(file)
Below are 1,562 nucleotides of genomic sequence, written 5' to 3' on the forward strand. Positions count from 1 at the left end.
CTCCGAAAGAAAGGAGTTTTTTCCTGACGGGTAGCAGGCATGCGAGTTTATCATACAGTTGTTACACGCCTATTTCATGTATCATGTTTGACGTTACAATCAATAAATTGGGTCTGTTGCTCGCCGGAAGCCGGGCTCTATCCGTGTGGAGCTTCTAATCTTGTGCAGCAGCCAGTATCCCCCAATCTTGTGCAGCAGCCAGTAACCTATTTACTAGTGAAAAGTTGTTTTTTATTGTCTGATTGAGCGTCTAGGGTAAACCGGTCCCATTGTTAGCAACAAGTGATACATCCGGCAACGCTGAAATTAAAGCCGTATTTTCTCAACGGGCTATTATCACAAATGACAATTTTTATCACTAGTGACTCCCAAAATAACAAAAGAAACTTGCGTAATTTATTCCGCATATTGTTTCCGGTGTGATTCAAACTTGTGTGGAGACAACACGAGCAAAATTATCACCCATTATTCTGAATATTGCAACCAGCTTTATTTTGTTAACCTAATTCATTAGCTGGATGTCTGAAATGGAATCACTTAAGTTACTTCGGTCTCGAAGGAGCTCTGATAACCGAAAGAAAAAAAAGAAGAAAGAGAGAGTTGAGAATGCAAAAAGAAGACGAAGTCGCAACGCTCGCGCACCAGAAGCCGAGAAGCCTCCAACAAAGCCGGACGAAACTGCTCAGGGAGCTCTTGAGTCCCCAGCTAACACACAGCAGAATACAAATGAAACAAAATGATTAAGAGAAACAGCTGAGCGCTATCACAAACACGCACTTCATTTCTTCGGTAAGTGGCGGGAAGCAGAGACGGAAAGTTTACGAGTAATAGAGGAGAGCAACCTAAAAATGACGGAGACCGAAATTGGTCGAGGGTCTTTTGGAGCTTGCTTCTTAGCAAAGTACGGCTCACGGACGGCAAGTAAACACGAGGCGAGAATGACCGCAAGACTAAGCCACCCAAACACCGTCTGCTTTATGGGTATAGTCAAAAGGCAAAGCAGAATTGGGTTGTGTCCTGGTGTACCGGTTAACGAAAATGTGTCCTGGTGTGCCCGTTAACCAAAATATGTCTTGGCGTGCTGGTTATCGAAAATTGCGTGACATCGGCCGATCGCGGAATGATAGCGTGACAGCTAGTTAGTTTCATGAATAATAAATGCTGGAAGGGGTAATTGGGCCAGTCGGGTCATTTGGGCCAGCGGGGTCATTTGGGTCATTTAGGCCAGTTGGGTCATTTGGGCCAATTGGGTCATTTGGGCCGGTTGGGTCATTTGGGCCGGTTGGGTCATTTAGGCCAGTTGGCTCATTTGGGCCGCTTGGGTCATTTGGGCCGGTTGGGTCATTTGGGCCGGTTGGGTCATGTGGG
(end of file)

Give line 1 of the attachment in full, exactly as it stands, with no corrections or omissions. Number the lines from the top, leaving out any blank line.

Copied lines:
Below are 1,562 nucleotides of genomic sequence, written 5' to 3' on the forward strand. Positions count from 1 at the left end.